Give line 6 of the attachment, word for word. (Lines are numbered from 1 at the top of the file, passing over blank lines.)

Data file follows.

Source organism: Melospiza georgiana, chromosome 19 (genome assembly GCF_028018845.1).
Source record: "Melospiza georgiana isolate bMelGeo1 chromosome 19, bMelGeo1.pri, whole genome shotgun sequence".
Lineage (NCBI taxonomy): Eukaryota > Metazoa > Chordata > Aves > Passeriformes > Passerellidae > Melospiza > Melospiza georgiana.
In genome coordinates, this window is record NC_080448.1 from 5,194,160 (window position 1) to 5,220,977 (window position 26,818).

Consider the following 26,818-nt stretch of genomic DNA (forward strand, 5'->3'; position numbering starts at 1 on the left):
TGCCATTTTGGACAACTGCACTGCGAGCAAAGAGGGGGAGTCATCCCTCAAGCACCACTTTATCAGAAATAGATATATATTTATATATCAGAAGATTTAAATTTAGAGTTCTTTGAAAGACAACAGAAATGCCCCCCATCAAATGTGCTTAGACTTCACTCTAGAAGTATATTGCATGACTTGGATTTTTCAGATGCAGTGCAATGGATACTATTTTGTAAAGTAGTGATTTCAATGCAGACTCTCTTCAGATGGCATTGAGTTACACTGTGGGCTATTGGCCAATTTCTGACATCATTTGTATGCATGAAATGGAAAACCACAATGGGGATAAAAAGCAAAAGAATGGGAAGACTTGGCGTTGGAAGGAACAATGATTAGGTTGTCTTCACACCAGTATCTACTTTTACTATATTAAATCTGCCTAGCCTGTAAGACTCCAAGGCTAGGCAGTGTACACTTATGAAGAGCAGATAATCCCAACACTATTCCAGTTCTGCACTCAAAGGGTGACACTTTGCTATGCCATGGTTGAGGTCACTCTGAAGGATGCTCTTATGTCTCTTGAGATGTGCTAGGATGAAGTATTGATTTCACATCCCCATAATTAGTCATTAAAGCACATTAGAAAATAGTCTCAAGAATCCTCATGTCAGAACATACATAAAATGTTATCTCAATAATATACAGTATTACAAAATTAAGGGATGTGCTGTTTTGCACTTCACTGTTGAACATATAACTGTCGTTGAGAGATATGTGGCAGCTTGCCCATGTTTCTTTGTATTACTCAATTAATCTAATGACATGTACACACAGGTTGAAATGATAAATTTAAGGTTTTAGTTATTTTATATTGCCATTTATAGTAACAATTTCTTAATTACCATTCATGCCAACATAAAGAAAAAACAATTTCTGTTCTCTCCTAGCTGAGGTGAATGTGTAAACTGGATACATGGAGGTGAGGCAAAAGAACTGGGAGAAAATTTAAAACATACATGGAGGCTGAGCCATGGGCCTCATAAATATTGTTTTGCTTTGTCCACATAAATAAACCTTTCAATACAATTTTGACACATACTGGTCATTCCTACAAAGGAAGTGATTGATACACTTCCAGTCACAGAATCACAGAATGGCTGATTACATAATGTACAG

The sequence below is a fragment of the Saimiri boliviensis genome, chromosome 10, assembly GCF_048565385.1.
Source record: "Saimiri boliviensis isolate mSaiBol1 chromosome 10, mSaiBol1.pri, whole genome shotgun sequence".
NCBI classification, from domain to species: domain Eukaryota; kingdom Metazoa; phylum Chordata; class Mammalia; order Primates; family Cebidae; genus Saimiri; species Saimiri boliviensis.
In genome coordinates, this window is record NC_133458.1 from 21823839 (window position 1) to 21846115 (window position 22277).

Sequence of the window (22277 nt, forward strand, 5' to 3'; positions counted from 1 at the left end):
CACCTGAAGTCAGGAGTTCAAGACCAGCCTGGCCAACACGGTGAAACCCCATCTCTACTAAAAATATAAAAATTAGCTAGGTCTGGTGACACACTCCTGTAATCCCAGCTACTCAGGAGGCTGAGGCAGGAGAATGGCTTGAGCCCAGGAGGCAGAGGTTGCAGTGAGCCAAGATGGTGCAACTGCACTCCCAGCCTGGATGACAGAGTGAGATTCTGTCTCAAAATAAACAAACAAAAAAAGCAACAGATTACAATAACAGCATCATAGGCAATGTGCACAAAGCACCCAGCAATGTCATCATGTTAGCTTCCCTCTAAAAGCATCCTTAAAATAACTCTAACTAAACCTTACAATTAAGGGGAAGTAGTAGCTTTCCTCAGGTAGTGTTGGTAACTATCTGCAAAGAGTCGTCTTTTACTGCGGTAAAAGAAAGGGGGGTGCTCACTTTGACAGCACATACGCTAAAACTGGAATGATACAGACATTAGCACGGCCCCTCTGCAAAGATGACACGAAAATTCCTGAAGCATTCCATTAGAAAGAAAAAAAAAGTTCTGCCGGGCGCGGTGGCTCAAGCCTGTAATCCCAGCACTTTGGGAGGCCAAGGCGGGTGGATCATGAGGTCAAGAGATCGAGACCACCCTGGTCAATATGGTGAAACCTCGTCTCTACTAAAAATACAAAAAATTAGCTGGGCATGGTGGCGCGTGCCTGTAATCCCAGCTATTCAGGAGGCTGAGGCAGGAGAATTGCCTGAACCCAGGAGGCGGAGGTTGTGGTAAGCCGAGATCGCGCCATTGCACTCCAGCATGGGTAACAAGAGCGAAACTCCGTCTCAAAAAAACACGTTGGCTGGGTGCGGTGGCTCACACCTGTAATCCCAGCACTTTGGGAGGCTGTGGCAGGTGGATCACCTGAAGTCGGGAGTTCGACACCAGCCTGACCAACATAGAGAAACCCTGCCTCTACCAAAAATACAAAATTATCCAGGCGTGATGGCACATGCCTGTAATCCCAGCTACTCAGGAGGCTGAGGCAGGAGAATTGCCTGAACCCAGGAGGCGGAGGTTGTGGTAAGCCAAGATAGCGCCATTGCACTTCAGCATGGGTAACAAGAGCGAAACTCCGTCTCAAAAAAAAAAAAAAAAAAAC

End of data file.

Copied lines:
TGCCATTTTGGACAACTGCACTGCGAGCAAAGAGGGGGAGTCATCCCTCAAGCACCACTTTATCAGAAATAGATATATATTTATATATCAGAAGATTTAAATTTAGAGTTCTTTGAAAGACAACAGAAATGCCCCCCATCAAATGTGCTTAGACTTCACTCTAGAAGTATATTGCATGACTTGGATTTTTCAGATGCAGTGCAATGGATACTATTTTGTAAAGTAGTGATTTCAATGCAGACTCTCTTCAGATGGCATTGAGTTACACTGTGGGCTATTGGCCAATTTCTGACATCATTTGTATGCATGAAATGGAAAACCACAATGGGGATAAAAAGCAAAAGAATGGGAAGACTTGGCGTTGGAAGGAACAATGATTAGGTTGTCTTCACACCAGTATCTACTTTTACTATATTAAATCTGCCTAGCCTGTAAGACTCCAAGGCTAGGCAGTGTACACTTATGAAGAGCAGATAATCCCAACACTATTCCAGTTCTGCACTCAAAGGGTGACACTTTGCTATGCCATGGTTGAGGTCACTCTGAAGGATGCTCTTATGTCTCTTGAGATGTGCTAGGATGAAGTATTGATTTCACATCCCCATAATTAGTCATTAAAGCACATTAGAAAATAGTCTCAAGAATCCTCATGTCAGAACATACATAAAATGTTATCTCAATAATATACAGTATTACAAAATTAAGGGATGTGCTGTTTTGCACTTCACTGTTGAACATATAACTGTCGTTGAGAGATATGTGGCAGCTTGCCCATGTTTCTTTGTATTACTCAATTAATCTAATGACATGTACACACAGGTTGAAATGATAAATTTAAGGTTTTAGTTATTTTATATTGCCATTTATAGTAACAATTTCTTAATTACCATTCATGCCAACATAAAGAAAAAACAATTTCTGTTCTCTCCTAGCTGAGGTGAATGTGTAAACTGGATACATGGAGGTGAGGCAAAAGAACTGGGAGAAAATTTAAAACATACATGGAGGCTGAGCCATGGGCCTCATAAATATTGTTTTGCTTTGTCCACATAAATAAACCTTTCAATACAATTTTGACACATACTGGTCATTCCTACAAAGGAAGTGATTGATACACTTCCAGTCACAGAATCACAGAATGGCTGATTACATAATGTACAG